For more information, visit the Grupo Los Grobo website

Posted June 21, 2012 at Alex Tiller’s Blog on Agriculture and Farming

 

Alex Tiller

Hello, and thanks for checking out my blog.  My name is Alex Tiller and I grew up in rural Ohio (Clark County) where my family still owns farmland (corn and beans). I am a member of the American Society of Farm Managers and Rural Appraisers and am also an agribusiness author/blogger. I write about commercial farming, family farms, organic food production, sustainable agriculture, the local food movement, alternative renewable energy, hydroponics, agribusiness, farm entrepreneurship, and farm economics and farm policy. I visit lots of farms in different areas of the country (sometimes the world) that grow all kinds of different crops and share what I learn with you through this blog.? You can contact me via email by clicking here: Email Alex at http://blog.alextiller.com/contact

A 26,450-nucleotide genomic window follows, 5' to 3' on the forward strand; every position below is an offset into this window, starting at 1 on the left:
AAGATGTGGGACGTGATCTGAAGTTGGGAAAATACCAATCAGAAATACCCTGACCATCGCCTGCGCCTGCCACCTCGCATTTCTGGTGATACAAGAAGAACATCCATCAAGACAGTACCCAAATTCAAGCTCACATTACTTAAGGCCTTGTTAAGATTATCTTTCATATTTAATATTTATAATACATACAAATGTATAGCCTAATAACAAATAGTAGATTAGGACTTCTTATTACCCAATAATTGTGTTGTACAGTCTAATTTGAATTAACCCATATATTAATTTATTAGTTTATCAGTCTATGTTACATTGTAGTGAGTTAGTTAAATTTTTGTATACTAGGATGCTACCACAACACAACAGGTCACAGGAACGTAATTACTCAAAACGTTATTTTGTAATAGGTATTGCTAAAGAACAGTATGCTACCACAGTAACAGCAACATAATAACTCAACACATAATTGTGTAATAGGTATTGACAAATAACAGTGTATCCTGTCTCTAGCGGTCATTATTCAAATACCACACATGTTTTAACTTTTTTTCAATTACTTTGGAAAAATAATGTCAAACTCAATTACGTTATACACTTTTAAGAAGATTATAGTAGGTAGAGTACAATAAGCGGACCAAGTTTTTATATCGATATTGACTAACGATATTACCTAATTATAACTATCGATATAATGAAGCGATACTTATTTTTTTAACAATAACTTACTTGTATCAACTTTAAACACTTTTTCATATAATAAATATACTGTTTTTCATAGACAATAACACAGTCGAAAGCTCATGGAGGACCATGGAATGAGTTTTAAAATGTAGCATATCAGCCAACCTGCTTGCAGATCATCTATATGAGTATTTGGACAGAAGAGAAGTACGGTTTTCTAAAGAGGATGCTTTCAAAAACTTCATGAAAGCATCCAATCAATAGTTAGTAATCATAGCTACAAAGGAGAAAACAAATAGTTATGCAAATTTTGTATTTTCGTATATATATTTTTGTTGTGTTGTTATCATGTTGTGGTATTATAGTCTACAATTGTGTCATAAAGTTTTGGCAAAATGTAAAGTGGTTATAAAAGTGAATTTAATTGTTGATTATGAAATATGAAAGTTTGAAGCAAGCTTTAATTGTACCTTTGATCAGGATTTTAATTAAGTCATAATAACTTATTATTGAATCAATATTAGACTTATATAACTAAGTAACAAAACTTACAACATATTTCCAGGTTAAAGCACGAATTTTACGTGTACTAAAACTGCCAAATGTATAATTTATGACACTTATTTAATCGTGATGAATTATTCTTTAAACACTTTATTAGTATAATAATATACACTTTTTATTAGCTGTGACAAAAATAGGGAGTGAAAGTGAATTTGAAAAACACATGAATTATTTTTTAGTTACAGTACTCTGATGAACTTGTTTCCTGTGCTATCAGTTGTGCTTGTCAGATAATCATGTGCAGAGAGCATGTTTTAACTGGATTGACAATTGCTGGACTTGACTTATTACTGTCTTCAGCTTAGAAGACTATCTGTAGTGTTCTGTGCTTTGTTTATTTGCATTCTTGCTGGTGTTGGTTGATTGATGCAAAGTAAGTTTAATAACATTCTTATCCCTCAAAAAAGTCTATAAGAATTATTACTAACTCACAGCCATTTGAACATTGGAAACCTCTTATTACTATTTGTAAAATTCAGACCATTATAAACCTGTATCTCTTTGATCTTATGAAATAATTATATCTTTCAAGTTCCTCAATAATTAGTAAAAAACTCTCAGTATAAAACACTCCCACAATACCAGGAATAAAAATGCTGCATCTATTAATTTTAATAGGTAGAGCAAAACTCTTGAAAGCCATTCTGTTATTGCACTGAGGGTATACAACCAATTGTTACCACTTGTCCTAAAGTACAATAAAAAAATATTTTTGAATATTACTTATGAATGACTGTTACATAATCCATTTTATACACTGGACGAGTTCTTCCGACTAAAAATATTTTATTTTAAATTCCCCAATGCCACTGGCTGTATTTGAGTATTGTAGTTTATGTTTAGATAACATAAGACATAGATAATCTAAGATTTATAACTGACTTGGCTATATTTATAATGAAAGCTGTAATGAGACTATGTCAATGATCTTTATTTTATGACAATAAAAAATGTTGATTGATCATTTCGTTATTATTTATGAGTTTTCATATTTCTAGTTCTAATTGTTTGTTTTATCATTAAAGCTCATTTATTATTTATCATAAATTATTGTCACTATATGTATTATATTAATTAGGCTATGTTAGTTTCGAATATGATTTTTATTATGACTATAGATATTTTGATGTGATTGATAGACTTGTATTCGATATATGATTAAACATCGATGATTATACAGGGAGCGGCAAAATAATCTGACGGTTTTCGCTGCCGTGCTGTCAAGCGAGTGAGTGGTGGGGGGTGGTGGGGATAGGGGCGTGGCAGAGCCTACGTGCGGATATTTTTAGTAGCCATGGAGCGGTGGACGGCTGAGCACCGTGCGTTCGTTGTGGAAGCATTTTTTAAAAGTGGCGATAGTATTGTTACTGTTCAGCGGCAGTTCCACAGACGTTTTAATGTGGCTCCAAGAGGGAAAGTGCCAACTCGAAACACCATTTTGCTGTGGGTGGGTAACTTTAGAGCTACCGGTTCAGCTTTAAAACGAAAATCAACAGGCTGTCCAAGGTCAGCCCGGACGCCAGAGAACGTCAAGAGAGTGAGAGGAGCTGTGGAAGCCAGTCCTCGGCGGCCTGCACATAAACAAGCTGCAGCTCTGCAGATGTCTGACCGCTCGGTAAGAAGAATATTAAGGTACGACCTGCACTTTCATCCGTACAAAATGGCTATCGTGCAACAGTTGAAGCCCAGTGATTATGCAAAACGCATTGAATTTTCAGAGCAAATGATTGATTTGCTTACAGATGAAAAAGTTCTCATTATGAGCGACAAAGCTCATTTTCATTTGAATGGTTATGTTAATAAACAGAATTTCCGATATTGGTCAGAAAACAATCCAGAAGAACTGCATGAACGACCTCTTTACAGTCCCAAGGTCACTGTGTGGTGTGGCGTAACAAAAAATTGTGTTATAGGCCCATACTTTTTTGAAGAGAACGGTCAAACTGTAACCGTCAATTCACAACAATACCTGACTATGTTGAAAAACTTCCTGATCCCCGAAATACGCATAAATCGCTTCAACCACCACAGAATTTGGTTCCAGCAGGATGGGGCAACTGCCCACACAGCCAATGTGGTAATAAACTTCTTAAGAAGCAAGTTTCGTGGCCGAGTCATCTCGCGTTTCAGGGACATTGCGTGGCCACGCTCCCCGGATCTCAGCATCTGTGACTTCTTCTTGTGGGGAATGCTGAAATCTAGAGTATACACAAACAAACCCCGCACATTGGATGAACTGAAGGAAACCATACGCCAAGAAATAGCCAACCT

Additional Resources:

‘Los Grobo: Farming’s Future?’, a detailed study of Los Grobo’s history and business model as it moved into other South American countries, written by David E. Bell and Cintra Scott of the Harvard Business School, was published on January 28, 2010 and is available as a pdf at www.losgrobo.com.ar.

Write Bell and Scott: Gustavo was convinced his company’s knowledge-based network model-developed and refined in Argentina-was the future of farming throughout South America and beyond. But was it? As Los Grobo moved into Paraguay, Uruguay, and Brazil, Gustavo discovered how much local laws and culture could affect the implementation of his model. Working with local partners to gain native-grown insights, Gustavo strove to adjust “the Los Grobo way” to fit new contexts, making changes as necessary. Was the outsourcing model that had served Gustavo’s family business so well really suitable beyond the borders of its native Argentina? Was it a model for the world, as Gustavo believed?

Excerpt from ‘Los Grobo: Farming’s Future?’

The Future’s Great Challenge